Seroprevalence of antibodies against Bartonella species and evaluation of risk factors and clinical signs associated with seropositivity in dogs

Jennifer B. Henn, Chu Hao Liu, Rick W. Kasten, Brian A. VanHorn, Laurel A Beckett, Philip H Kass, Bruno B Chomel

Research output: Contribution to journalArticle

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Abstract

Objective - To determine the seroprevalence of antibodies against Bartonella spp in a population of sick dogs from northern California and identify potential risk factors and clinical signs associated with seropositivity. Sample population - Sera from 3,417 dogs. Procedure - Via an ELISA, sera were analyzed for antibodies against Bartonella vinsonii subsp berkhoffii, Bartonella clarridgeiae, and Bartonella henselae; test results were used to classify dogs as seropositive (mean optical density value ≥ 0.350 for B henselae or ≥ 0.300 for B clarridgeiae or B vinsonii subsp berkhoffii) or seronegative. Overall, 305 dogs (102 seropositive and 203 seronegative dogs) were included in a matched case-control study. Results - 102 of 3,417 (2.99%) dogs were seropositive for ≥ 1 species of Bartonella. Of these, 36 (35.3%) had antibodies against B henselae only, 34 (33.3%) had antibodies against B clarridgeiae only, 2 (2.0%) had antibodies against B vinsonii subsp berkhoffii only, and 30 (29.4%) had antibodies against a combination of those antigens. Compared with seronegative dogs, seropositive dogs were more likely to be herding dogs and to be female, whereas toy dogs were less likely to be seropositive. Seropositive dogs were also more likely to be lame or have arthritis-related lameness, nasal discharge or epistaxis, or splenomegaly. Conclusions and clinical relevance - Only a small percentage of dogs from which serum samples were obtained had antibodies against Bartonella spp. Breed appeared to be an important risk factor for seropositivity. Bartonella infection should be considered in dogs with clinical signs of lameness, arthritis-related lameness, nasal discharge or epistaxis, or splenomegaly.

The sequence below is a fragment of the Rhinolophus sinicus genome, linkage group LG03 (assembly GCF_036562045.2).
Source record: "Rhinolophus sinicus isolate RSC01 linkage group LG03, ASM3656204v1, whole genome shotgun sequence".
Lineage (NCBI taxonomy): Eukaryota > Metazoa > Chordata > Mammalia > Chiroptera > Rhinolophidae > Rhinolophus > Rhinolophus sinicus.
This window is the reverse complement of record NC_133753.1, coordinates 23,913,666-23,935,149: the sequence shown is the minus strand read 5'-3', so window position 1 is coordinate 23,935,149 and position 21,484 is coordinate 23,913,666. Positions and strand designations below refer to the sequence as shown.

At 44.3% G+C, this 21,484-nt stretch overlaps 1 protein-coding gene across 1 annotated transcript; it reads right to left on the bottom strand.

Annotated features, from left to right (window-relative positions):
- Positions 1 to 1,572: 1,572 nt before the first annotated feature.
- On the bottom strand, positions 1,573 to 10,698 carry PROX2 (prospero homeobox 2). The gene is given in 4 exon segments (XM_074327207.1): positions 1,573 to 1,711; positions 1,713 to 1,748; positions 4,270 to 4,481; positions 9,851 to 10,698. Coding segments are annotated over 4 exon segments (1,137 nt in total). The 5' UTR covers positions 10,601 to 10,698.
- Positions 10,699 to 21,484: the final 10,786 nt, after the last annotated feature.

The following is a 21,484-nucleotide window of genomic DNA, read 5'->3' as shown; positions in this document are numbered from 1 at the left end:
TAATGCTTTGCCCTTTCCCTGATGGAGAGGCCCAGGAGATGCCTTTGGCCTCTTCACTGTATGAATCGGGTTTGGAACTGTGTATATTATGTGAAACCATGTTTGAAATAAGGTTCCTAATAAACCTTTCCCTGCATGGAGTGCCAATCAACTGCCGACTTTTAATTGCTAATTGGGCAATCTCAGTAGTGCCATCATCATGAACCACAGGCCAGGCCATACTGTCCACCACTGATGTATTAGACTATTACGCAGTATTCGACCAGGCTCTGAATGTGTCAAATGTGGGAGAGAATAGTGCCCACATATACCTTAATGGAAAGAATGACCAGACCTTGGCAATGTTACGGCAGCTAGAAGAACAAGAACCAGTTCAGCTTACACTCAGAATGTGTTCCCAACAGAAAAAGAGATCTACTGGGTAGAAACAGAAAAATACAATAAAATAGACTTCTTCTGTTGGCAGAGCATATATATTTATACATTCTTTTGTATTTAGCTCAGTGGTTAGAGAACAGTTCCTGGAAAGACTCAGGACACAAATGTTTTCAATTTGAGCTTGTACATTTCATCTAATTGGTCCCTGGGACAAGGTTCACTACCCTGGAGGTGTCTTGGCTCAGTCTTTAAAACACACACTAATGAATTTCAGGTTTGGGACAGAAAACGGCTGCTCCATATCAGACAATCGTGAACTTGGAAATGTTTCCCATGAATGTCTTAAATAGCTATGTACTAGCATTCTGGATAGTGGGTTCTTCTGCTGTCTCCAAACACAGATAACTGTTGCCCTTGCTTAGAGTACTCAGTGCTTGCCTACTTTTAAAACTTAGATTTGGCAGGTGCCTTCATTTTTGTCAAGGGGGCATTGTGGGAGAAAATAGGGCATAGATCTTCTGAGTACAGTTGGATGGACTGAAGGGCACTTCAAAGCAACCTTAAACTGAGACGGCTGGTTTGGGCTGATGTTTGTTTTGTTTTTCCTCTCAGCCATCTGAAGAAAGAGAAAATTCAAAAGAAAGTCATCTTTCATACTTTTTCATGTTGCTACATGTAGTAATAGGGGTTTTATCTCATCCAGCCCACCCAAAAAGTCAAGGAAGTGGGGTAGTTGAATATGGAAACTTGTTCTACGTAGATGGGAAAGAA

Original languageEnglish (US)
Pages (from-to)688-694
Number of pages7
JournalAmerican Journal of Veterinary Research
Volume66
Issue number4
DOIs
StatePublished - Apr 2005

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Bartonella
Seroepidemiologic Studies
seroprevalence
risk factors
Dogs
antibodies
Antibodies
dogs
lameness
splenomegaly
Epistaxis
Splenomegaly
arthritis
Nose
Arthritis
Bartonella vinsonii
Bartonella clarridgeiae
Serum
Bartonella Infections
Bartonella henselae

ASJC Scopus subject areas

  • veterinary(all)

Cite this

Seroprevalence of antibodies against Bartonella species and evaluation of risk factors and clinical signs associated with seropositivity in dogs. / Henn, Jennifer B.; Liu, Chu Hao; Kasten, Rick W.; VanHorn, Brian A.; Beckett, Laurel A; Kass, Philip H; Chomel, Bruno B.

In: American Journal of Veterinary Research, Vol. 66, No. 4, 04.2005, p. 688-694.

Research output: Contribution to journalArticle

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abstract = "Objective - To determine the seroprevalence of antibodies against Bartonella spp in a population of sick dogs from northern California and identify potential risk factors and clinical signs associated with seropositivity. Sample population - Sera from 3,417 dogs. Procedure - Via an ELISA, sera were analyzed for antibodies against Bartonella vinsonii subsp berkhoffii, Bartonella clarridgeiae, and Bartonella henselae; test results were used to classify dogs as seropositive (mean optical density value ≥ 0.350 for B henselae or ≥ 0.300 for B clarridgeiae or B vinsonii subsp berkhoffii) or seronegative. Overall, 305 dogs (102 seropositive and 203 seronegative dogs) were included in a matched case-control study. Results - 102 of 3,417 (2.99{\%}) dogs were seropositive for ≥ 1 species of Bartonella. Of these, 36 (35.3{\%}) had antibodies against B henselae only, 34 (33.3{\%}) had antibodies against B clarridgeiae only, 2 (2.0{\%}) had antibodies against B vinsonii subsp berkhoffii only, and 30 (29.4{\%}) had antibodies against a combination of those antigens. Compared with seronegative dogs, seropositive dogs were more likely to be herding dogs and to be female, whereas toy dogs were less likely to be seropositive. Seropositive dogs were also more likely to be lame or have arthritis-related lameness, nasal discharge or epistaxis, or splenomegaly. Conclusions and clinical relevance - Only a small percentage of dogs from which serum samples were obtained had antibodies against Bartonella spp. Breed appeared to be an important risk factor for seropositivity. Bartonella infection should be considered in dogs with clinical signs of lameness, arthritis-related lameness, nasal discharge or epistaxis, or splenomegaly.",
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AU - Kass, Philip H

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